Mark Newman (00:15:57) – And it is a level of sophistication higher where you have a urine sample and you’re just looking for color change. And now it’s a quantitative assay that’s going to be relative to creatinine. And so if you’re if you’re hydrated, dehydrated, it’s still going to give you like a solid quantitative result. And so that’s going to allow us to take that analysis higher than where it would have been in your old school test.
Dr. Kara Fitzgerald – in 1800s
Mark Newman (00:16:21) – Yeah. And then to take that data and start correlating it with other things. As you mentioned, it’s getting a lot more traction in terms of its relevance. But the value needs to be as accurate as possible. And-
Dr. Kara Fitzgerald (00:16:33) – You guys are using LC tandem mass spectrometry on it. Awesome. Yeah, that’s right. That’s a tad better than the 1800s colorimetric visual. So bravo. That’s a smart addition. And then you’ve got the biotin marker, the classic biotin marker. And again, I think it’s a good addition. So this is something that could suggest bacteria as well. But you know our ability to metabolize it out is dependent on biotin. But let me just let you talk about it and you know, just why you brought it in.
Mark Newman (00:17:14) – Yeah. I mean, again, it’s telling the full story is what we’re after. And it’s a hormone story.
Mark Newman (00:17:20) – So how does that tie into hormones? So to me, one of the best uses for DUTCH is in the PCOS crowd. And you can say I have PCOS, but you can also more broadly say just women with high androgen like issues, right? So what are their issues? One, they make too much DHEA and androstenedione, meaning adrenal androgens. That’s one potential issue. Two is too much testosterone. So that can come in PCOS from the ovaries, and so that’s independent somewhat of your adrenal androgens. And then they combine. And so you’ve got that as an issue. That’s a hormone production issue. But then in addition, as we know, if you’ve got the insulin issue going on, what does insulin upregulate? It upregulates 5-alpha reductase. Now my testosterone turns into DHT, 5-alpha dihydrotestosterone, and we know that’s about three times more potent and it can lead to acne, facial hair, and thinning scalp hair. So, okay, well, if you have someone with thinning scalp hair and you’re interrogating that and the androgen contribution, what if they have an overt biotin deficiency on top of that? We know one of the consequences of biotin deficiency is hair loss.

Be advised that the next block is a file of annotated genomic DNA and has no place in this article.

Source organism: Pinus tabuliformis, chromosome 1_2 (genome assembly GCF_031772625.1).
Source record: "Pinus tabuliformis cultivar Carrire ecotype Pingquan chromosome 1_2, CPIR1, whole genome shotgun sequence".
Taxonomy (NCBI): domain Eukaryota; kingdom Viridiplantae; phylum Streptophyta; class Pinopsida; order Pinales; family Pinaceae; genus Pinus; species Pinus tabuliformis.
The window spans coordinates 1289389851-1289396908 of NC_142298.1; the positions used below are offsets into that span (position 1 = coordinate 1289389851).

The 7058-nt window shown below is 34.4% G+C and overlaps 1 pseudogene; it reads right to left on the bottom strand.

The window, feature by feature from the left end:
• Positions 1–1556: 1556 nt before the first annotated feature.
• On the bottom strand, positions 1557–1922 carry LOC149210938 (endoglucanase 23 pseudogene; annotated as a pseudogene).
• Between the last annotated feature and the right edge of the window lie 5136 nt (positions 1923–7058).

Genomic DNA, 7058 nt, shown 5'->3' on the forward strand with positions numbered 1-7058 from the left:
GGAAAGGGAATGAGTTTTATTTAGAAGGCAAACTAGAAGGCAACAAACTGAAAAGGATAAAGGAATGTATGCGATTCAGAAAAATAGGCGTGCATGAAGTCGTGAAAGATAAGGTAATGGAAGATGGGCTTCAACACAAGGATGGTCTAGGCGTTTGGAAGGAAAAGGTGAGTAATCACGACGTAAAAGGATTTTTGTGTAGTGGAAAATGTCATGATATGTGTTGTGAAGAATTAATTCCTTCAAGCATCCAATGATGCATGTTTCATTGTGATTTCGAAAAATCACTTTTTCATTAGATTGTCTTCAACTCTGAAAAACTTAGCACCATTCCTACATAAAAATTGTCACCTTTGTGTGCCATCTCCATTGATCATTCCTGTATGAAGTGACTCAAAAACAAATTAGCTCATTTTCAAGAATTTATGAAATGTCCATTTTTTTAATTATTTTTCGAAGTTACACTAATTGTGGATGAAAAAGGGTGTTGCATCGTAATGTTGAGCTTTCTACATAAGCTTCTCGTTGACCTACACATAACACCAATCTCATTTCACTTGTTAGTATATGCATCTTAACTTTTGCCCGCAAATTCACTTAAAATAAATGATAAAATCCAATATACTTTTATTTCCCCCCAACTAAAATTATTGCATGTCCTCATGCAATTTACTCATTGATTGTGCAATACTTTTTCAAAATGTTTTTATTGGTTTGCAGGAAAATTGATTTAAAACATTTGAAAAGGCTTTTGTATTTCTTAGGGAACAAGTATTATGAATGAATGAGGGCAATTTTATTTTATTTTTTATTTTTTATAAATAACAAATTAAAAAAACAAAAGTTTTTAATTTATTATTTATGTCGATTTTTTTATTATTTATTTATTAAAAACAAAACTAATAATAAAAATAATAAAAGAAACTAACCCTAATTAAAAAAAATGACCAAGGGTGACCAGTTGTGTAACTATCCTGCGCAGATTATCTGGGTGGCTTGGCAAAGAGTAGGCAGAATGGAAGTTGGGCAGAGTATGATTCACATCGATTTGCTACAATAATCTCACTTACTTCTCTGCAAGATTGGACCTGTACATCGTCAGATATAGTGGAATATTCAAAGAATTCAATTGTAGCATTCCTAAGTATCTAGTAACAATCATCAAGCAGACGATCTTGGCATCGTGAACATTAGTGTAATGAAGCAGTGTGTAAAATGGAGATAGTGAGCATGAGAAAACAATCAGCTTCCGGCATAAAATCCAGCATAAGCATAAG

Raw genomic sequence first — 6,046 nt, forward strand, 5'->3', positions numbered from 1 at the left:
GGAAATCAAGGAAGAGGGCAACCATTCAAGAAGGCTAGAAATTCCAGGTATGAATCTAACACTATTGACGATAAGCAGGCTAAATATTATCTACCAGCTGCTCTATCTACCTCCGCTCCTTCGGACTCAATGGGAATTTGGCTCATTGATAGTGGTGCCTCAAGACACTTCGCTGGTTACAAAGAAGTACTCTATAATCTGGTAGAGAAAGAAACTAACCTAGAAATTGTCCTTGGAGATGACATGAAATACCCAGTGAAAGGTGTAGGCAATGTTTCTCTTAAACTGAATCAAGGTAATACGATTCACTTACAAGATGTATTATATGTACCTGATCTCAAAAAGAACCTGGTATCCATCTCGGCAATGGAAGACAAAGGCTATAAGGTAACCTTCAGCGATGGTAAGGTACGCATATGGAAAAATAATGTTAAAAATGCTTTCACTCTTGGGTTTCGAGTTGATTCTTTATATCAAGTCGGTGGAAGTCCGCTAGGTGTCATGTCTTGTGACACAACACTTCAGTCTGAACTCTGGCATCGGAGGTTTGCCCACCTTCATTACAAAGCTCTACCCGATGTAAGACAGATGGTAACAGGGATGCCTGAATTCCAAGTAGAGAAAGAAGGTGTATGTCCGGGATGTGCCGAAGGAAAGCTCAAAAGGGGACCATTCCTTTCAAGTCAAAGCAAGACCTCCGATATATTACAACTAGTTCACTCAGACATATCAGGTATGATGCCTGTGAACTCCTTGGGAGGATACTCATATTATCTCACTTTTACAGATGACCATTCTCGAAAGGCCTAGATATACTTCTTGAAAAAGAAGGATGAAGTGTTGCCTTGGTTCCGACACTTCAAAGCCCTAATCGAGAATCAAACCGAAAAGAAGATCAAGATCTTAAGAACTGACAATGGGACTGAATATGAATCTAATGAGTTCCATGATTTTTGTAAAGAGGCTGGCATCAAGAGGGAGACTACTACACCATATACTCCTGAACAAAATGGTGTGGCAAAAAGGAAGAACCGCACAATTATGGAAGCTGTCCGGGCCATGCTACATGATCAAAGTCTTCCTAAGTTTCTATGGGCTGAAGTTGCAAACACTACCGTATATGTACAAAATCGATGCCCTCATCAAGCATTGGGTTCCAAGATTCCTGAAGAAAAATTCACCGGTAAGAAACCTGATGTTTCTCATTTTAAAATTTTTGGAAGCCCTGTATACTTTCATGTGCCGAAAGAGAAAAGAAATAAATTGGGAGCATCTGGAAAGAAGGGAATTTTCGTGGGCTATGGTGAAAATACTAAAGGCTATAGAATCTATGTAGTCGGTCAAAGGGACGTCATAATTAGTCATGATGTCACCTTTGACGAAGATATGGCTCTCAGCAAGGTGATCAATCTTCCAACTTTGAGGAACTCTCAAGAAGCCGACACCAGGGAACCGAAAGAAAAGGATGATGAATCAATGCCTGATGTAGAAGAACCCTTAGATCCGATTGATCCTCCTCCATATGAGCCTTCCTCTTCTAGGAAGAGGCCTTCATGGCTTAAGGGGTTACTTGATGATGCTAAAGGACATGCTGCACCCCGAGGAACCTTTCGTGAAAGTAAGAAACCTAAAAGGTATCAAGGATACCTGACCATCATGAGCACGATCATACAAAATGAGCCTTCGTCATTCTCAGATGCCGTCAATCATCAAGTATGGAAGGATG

Mark Newman (00:18:31) – And so it ties into that story in that way. Obviously, if you’re biotin deficient, it’s likely your life is less optimal. So, it doesn’t have to be about hormones, but the reason that we pursued it is, same as before, is twofold. One, there’s literature support. It’s not just a hypothetical marker for biotin deficiency. There is literature that says when this goes up in well, guess I should reverse it. When you have a biotin deficiency, this is elevated in urine. And then secondarily, as I just explained, it folds into the hormone story. Because the thing we want to avoid is someone who’s just beating their head against the wall, trying to figure out “Have I moved away from DHT production enough to get my hair loss to get better?” Well, if you have a thyroid issue or a biotin issue and, you know, the thyroid evaluation has to come from your blood testing, but if you’re not covering all of your bases, then some of those patients are going to get really frustrated.